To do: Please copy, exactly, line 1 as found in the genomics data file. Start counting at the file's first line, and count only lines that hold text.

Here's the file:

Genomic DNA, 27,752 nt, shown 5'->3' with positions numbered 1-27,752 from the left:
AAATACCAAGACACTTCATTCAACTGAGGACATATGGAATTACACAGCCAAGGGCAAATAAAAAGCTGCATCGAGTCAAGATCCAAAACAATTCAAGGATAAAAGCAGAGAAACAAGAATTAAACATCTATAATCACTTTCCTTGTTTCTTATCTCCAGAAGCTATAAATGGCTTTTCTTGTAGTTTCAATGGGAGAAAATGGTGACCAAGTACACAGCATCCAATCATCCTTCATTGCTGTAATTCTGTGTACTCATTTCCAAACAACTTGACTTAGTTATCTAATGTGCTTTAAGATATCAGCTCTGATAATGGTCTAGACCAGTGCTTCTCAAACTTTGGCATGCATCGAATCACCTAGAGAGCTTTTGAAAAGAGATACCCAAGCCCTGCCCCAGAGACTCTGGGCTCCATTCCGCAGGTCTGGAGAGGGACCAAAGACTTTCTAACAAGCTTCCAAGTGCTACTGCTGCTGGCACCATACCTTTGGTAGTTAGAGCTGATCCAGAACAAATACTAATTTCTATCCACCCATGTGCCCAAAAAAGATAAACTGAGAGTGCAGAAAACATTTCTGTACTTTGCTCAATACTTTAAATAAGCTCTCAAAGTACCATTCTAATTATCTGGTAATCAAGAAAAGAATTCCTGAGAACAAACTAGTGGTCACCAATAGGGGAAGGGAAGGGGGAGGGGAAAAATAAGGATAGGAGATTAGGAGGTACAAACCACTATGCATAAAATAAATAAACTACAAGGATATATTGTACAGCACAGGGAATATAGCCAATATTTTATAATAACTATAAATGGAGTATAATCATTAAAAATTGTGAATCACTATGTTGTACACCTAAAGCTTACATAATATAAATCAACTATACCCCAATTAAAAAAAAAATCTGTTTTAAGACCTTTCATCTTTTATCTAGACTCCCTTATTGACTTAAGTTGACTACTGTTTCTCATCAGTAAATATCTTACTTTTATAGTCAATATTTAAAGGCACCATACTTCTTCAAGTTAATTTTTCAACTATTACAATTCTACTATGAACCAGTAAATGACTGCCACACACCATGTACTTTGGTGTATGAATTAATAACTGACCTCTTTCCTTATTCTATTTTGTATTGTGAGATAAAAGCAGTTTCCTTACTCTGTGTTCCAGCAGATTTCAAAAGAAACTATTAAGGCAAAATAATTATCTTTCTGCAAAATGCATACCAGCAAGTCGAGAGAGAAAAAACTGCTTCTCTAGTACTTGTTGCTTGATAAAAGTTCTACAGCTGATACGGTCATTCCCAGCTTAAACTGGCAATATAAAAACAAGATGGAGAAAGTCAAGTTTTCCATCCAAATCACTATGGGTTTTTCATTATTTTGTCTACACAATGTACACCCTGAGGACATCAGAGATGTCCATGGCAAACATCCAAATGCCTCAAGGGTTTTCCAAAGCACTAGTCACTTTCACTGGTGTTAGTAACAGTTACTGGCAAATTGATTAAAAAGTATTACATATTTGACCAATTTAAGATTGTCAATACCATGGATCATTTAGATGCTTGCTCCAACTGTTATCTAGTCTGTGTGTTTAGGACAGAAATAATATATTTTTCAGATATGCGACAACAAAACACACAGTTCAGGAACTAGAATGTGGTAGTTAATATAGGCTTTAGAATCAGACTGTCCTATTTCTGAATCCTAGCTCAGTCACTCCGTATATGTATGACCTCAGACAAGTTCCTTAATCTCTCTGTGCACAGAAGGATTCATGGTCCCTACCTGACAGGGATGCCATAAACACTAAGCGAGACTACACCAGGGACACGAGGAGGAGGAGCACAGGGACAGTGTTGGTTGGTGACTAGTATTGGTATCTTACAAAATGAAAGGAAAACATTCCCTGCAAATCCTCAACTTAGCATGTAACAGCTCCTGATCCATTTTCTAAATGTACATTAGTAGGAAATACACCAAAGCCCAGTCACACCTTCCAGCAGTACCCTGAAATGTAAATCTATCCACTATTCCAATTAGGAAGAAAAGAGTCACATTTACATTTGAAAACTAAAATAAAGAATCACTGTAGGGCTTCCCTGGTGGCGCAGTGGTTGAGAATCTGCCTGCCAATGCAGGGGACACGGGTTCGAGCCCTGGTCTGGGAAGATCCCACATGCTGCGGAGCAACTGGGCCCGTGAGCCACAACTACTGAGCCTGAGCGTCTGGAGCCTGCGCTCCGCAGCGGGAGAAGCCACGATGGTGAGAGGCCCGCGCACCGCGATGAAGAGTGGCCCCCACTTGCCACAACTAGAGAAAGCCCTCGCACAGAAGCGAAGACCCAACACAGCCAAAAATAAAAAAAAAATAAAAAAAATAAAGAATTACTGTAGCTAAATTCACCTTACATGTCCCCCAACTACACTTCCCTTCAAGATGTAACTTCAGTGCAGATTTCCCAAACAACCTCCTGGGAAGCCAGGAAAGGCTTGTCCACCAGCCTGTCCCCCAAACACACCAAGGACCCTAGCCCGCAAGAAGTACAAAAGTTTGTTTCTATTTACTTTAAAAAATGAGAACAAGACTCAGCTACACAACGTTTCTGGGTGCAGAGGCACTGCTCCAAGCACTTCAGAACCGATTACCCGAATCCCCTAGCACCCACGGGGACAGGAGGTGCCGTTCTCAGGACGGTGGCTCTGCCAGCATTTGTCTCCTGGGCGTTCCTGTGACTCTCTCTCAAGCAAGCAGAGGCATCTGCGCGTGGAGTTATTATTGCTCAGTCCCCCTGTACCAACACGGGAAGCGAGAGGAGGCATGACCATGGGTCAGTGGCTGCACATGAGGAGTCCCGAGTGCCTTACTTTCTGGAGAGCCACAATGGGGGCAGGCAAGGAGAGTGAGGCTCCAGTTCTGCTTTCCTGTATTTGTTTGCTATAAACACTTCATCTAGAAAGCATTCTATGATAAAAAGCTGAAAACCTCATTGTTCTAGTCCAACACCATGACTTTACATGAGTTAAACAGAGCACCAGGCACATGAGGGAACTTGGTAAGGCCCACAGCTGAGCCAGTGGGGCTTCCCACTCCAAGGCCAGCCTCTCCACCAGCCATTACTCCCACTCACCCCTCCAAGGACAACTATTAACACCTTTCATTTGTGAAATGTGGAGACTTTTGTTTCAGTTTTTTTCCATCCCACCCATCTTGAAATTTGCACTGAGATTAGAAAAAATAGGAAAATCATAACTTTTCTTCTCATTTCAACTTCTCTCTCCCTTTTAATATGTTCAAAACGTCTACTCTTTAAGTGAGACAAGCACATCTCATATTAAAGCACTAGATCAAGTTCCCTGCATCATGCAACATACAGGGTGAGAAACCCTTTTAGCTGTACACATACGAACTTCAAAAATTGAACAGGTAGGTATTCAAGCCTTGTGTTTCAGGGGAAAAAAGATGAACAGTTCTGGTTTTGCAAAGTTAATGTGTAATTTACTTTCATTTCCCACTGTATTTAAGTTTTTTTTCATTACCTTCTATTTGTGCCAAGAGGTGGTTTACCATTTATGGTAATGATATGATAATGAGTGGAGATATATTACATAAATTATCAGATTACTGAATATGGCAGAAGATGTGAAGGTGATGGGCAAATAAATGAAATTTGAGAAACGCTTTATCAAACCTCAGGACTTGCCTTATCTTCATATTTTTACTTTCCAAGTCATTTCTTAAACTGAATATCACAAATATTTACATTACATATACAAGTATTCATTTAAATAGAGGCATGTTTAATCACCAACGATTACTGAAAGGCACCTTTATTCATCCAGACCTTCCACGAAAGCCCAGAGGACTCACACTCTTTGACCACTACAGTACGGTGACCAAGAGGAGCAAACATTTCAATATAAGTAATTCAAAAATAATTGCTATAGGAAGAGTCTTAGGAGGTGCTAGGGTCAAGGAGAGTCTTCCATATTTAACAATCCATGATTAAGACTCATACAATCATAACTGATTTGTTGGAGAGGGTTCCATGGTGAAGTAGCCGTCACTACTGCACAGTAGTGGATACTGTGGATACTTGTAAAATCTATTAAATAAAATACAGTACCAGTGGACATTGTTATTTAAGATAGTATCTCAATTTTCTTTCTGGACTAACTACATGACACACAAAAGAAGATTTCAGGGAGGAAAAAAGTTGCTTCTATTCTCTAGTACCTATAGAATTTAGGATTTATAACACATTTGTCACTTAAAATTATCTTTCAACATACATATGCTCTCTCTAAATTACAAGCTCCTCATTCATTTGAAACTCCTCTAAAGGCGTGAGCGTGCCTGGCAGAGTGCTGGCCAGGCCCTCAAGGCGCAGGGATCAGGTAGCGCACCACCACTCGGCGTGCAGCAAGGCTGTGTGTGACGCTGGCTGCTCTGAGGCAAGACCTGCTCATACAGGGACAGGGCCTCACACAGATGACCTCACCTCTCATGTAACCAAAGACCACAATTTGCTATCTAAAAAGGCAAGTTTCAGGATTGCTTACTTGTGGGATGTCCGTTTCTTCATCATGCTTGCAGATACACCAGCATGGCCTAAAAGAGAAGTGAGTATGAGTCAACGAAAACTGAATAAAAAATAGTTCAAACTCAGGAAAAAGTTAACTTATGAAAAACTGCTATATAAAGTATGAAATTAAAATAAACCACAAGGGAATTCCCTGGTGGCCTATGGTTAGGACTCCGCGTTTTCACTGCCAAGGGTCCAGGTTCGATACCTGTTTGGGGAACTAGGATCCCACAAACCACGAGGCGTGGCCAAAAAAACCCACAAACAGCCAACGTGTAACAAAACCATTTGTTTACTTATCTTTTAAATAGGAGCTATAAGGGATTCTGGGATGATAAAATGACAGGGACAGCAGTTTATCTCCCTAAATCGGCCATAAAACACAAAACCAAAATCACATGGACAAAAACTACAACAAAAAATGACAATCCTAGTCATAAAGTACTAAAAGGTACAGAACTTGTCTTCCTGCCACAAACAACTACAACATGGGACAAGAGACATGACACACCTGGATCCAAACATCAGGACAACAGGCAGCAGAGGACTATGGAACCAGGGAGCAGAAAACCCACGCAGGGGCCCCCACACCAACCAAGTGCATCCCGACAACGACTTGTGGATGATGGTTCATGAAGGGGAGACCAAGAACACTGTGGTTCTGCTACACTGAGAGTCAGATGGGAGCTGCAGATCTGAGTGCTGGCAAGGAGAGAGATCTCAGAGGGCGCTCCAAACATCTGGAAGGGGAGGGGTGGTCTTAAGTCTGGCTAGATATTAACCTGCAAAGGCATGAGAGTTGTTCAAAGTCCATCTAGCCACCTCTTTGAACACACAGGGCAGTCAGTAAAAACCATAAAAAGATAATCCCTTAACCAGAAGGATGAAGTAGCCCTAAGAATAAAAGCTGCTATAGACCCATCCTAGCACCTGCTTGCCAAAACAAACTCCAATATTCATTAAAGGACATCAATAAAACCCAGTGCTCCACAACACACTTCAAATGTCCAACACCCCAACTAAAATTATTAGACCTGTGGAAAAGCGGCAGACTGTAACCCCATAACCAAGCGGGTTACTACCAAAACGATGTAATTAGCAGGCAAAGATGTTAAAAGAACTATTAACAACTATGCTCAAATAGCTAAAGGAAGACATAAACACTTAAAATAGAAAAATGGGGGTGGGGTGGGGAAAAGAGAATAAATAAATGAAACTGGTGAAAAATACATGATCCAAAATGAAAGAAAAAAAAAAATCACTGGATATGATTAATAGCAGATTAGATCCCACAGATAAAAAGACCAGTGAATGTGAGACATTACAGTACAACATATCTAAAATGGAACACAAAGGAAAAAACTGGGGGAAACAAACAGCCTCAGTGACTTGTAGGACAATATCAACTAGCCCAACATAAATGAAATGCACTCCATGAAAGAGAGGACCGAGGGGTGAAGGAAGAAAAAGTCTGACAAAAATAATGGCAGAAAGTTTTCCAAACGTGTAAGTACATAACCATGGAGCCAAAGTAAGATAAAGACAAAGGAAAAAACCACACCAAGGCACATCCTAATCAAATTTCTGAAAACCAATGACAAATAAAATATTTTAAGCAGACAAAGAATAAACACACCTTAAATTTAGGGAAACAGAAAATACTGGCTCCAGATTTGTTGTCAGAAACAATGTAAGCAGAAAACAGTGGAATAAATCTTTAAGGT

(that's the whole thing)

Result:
Genomic DNA, 27,752 nt, shown 5'->3' with positions numbered 1-27,752 from the left: